Accepting a highly publicised shipment of 100,000 virus test kits, 600,000 masks, 50,000 sets of personal protective equipment and 200 ventilators from China on March 28, there was no mention by Malaysian officials of any shortages or why the equipment was needed.
Announcing the #DigitalVsCovid crowdfunding campaign today, MDEC chief executive Surina Shukri paid tribute to Malaysia’s frontline workers, calling them the “last line of defence to stop the spread of the virus”.
“We must do whatever we can to contribute and continue to support our medical and health professionals to save lives by supplying essential protective equipment that will enable them to protect themselves while carrying out their daily duties,” she said.
An Islamic crowdfunding platform more accustomed to working with corporate donors and large foundations, Global Sadaqah has focused on its retail side to bring in donations.
It has also, on its own initiative but within the #DigitalVsCovid campaign, reached out to other tech companies to offer their expertise. So far, 32 have responded to Global Sadaqah’s appeal, including its parent Ethis Ventures, halal gold trading app HelloGold and Islamic payment gateway Payhalal.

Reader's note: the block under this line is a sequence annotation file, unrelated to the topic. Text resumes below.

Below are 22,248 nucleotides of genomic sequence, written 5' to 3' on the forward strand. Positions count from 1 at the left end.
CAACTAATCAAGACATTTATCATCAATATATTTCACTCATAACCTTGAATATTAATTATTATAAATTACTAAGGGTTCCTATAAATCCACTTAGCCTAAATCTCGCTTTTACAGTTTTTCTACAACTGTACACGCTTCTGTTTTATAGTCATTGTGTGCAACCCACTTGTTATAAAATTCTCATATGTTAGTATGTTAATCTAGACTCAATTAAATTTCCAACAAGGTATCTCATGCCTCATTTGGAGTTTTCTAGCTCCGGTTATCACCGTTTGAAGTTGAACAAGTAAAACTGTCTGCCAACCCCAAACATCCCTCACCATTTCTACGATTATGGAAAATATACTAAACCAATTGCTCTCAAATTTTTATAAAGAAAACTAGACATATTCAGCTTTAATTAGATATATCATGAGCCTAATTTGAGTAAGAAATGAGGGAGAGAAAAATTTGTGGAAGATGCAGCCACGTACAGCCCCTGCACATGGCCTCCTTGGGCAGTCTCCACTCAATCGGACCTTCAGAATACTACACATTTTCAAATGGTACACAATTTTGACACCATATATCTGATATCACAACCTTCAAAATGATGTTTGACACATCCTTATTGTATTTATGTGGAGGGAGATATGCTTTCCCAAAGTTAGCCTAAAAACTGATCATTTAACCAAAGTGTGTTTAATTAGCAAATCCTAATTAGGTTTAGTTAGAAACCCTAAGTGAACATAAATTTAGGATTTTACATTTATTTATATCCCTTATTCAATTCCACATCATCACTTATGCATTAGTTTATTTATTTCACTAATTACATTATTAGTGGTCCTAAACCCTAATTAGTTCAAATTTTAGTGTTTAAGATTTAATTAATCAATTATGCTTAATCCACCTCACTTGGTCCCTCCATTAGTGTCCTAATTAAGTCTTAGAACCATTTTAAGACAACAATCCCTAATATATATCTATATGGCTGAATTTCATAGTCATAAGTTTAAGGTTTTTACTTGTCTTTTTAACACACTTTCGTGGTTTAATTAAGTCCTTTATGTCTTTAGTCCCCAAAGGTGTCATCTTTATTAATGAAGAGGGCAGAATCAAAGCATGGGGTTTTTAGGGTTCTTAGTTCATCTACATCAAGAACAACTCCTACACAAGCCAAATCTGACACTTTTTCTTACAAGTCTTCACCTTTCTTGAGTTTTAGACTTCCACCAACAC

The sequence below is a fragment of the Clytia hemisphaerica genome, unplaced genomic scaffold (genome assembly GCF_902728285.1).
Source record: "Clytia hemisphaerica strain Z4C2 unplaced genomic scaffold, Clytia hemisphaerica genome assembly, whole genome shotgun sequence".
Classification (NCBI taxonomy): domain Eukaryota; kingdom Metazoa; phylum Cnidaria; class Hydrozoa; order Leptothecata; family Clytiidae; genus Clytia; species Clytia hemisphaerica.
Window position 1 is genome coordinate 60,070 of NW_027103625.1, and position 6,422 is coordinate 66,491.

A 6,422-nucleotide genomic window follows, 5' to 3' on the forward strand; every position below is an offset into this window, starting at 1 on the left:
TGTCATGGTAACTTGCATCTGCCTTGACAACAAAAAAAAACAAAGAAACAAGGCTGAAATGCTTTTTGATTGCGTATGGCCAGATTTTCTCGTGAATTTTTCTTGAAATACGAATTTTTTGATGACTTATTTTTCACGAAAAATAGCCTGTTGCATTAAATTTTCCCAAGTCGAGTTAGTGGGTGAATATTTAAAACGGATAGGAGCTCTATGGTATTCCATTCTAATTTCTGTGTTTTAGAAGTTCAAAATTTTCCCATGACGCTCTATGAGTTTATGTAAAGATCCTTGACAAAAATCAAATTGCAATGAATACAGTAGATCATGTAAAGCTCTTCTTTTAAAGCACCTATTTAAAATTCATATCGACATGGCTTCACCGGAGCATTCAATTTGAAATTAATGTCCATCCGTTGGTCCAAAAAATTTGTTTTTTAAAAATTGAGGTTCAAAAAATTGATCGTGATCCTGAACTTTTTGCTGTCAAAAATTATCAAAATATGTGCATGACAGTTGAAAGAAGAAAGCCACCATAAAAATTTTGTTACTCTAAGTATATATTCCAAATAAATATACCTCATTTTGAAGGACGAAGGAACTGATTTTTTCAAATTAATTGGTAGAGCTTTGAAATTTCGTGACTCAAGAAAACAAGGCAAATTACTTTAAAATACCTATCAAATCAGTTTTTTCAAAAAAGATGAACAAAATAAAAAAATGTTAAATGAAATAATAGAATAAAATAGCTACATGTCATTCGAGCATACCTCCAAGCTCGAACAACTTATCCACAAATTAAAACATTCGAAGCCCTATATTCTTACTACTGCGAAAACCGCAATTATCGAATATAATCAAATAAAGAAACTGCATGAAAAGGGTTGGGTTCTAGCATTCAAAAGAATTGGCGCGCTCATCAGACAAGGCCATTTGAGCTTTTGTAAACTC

“What we are asking for is support in kind to promote this fundraising campaign and spread awareness,” said Umar.
“Each one will get their own people on board and then spread the message of what we are doing through blog posts, articles or banners on their websites. They will then promote the initiative to their user and social media base.”
Global Sadaqah is also hoping to use its B2B expertise to bring bigger corporations and Islamic banks onboard with the scheme, though this will take longer than for start-ups, he added.
FUNDS FOR ISLAMIC MEDICAL ASSOCIATION OF MALAYSIA
The funds raised will be sent to the Islamic Medical Association of Malaysia’s emergency response and relief team, IMARET, to secure and distribute the equipment needed by health workers.
PPE comprises items like a protective suit, or a gown that is used by some medics, as well as face covers and masks, gloves, aprons and shoe covers. Currently all hospitals are low in stocks of all of these, Ahmad Munawwar Helmi Salim, founder of IMARET, told Salaam Gateway.